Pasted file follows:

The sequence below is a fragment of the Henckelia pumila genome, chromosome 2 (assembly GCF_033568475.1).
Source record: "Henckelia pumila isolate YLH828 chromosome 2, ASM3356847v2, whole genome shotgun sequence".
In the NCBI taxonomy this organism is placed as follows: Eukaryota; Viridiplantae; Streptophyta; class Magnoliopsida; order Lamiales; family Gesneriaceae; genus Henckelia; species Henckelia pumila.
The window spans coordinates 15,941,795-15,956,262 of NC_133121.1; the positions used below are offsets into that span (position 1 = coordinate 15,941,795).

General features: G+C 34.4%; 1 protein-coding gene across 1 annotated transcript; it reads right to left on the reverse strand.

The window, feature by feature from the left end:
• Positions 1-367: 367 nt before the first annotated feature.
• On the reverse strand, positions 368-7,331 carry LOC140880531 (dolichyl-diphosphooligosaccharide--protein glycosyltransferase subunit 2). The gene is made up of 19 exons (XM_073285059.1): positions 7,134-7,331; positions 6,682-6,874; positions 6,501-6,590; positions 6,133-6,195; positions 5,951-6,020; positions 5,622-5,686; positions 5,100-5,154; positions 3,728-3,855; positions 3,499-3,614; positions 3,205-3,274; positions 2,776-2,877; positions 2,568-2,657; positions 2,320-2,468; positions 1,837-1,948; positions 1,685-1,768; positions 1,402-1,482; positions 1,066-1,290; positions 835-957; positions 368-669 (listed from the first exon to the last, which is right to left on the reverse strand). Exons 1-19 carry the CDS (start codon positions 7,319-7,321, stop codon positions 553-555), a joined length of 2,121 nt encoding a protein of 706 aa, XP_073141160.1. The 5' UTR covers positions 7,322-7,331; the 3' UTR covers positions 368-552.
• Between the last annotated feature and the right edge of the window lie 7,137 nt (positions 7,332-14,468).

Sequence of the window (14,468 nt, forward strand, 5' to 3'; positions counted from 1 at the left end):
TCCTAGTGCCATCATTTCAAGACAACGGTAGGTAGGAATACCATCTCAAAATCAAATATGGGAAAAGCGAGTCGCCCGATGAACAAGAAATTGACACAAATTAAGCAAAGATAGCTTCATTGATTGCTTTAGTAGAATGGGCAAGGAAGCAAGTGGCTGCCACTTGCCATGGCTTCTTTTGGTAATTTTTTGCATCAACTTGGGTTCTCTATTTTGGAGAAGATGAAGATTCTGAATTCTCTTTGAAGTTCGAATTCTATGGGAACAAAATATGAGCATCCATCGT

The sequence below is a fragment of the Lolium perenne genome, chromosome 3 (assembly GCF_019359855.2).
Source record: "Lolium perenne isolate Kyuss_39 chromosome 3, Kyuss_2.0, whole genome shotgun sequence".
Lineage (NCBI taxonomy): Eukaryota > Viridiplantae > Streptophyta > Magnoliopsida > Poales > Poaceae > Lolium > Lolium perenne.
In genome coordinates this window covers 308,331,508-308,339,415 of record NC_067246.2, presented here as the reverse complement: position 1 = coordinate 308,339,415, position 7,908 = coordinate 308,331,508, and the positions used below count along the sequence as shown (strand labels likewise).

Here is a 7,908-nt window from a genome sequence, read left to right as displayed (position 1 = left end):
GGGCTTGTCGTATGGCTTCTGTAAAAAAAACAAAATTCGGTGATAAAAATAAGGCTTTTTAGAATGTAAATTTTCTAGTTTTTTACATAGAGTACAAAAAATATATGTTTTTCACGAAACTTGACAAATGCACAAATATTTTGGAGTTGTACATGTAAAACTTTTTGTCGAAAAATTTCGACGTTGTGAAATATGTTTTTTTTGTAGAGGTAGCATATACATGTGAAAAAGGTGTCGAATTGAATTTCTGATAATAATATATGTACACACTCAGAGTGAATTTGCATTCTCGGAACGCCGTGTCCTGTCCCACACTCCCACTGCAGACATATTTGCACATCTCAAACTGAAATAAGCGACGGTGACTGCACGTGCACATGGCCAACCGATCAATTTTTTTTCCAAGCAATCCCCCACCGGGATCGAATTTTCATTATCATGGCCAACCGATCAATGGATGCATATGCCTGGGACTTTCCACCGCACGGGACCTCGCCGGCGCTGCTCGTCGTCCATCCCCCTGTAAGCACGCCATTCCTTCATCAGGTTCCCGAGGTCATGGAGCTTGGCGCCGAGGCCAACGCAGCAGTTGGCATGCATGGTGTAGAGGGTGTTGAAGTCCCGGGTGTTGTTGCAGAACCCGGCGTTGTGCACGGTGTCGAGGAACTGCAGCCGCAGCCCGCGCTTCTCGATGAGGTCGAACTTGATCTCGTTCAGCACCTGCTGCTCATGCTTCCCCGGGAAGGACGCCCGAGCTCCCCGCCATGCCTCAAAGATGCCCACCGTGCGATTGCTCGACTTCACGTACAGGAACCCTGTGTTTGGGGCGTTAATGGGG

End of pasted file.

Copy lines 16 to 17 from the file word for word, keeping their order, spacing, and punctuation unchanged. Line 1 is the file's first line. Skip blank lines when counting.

Here is a 7,908-nt window from a genome sequence, read left to right as displayed (position 1 = left end):
GGGCTTGTCGTATGGCTTCTGTAAAAAAAACAAAATTCGGTGATAAAAATAAGGCTTTTTAGAATGTAAATTTTCTAGTTTTTTACATAGAGTACAAAAAATATATGTTTTTCACGAAACTTGACAAATGCACAAATATTTTGGAGTTGTACATGTAAAACTTTTTGTCGAAAAATTTCGACGTTGTGAAATATGTTTTTTTTGTAGAGGTAGCATATACATGTGAAAAAGGTGTCGAATTGAATTTCTGATAATAATATATGTACACACTCAGAGTGAATTTGCATTCTCGGAACGCCGTGTCCTGTCCCACACTCCCACTGCAGACATATTTGCACATCTCAAACTGAAATAAGCGACGGTGACTGCACGTGCACATGGCCAACCGATCAATTTTTTTTCCAAGCAATCCCCCACCGGGATCGAATTTTCATTATCATGGCCAACCGATCAATGGATGCATATGCCTGGGACTTTCCACCGCACGGGACCTCGCCGGCGCTGCTCGTCGTCCATCCCCCTGTAAGCACGCCATTCCTTCATCAGGTTCCCGAGGTCATGGAGCTTGGCGCCGAGGCCAACGCAGCAGTTGGCATGCATGGTGTAGAGGGTGTTGAAGTCCCGGGTGTTGTTGCAGAACCCGGCGTTGTGCACGGTGTCGAGGAACTGCAGCCGCAGCCCGCGCTTCTCGATGAGGTCGAACTTGATCTCGTTCAGCACCTGCTGCTCATGCTTCCCCGGGAAGGACGCCCGAGCTCCCCGCCATGCCTCAAAGATGCCCACCGTGCGATTGCTCGACTTCACGTACAGGAACCCTGTGTTTGGGGCGTTAATGGGG